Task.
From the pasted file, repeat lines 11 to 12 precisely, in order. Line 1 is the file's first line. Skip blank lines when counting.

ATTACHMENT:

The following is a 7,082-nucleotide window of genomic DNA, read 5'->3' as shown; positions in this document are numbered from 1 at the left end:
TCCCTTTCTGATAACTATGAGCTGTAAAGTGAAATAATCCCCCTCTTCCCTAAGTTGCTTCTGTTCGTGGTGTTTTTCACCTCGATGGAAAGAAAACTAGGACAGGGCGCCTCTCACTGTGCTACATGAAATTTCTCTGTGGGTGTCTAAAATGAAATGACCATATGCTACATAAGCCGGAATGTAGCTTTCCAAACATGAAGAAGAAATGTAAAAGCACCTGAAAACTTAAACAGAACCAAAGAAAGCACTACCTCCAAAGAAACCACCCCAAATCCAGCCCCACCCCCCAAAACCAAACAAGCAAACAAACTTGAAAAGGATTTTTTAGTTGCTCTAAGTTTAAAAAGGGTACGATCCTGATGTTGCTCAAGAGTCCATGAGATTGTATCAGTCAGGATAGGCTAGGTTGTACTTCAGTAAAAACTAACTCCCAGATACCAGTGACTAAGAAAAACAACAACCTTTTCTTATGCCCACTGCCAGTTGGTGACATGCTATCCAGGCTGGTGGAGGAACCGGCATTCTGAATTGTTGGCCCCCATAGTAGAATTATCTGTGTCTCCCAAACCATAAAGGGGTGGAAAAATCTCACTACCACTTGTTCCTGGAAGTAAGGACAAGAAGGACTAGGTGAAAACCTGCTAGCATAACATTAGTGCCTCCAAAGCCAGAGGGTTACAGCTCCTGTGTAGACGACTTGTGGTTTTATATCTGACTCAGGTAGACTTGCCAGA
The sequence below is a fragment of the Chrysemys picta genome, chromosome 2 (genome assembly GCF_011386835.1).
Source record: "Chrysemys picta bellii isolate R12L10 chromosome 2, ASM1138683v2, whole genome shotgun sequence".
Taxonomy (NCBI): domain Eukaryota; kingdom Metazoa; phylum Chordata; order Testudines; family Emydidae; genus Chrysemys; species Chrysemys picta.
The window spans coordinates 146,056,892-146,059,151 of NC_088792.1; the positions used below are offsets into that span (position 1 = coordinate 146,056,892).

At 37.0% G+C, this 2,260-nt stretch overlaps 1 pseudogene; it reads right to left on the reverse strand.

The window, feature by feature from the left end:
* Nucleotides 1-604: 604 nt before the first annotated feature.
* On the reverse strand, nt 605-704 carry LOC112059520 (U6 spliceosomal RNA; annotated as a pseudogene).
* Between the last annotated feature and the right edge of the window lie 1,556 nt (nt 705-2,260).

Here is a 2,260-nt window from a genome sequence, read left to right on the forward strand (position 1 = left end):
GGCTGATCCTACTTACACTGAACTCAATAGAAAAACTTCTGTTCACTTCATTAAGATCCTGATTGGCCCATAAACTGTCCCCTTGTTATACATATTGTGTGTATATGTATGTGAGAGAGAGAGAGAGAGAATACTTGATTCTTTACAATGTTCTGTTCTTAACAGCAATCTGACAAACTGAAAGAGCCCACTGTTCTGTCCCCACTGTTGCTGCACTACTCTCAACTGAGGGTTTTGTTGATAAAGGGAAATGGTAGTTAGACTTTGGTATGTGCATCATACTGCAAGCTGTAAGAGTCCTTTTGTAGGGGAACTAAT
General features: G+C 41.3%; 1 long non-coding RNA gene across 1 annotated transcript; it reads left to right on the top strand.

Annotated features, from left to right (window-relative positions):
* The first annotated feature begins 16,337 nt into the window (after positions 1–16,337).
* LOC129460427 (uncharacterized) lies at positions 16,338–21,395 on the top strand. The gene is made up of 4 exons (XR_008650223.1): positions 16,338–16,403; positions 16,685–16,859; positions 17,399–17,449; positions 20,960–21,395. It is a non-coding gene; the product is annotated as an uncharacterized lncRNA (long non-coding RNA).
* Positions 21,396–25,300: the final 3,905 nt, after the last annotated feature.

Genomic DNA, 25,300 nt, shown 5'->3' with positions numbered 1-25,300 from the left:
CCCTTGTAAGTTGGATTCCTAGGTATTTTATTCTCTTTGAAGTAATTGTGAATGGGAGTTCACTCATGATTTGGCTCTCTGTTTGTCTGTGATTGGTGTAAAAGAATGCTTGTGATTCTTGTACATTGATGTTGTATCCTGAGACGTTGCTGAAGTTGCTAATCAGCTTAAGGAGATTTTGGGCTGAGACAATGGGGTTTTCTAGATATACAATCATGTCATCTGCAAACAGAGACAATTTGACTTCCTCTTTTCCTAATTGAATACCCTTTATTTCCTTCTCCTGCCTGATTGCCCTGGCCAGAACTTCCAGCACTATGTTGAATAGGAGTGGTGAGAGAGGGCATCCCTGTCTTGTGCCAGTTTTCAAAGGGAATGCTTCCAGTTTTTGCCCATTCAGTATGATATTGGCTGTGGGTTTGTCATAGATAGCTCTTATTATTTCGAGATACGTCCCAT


* Between the last annotated feature and the right edge of the window lie 1,556 nt (nt 705-2,260).

Here is a 2,260-nt window from a genome sequence, read left to right on the forward strand (position 1 = left end):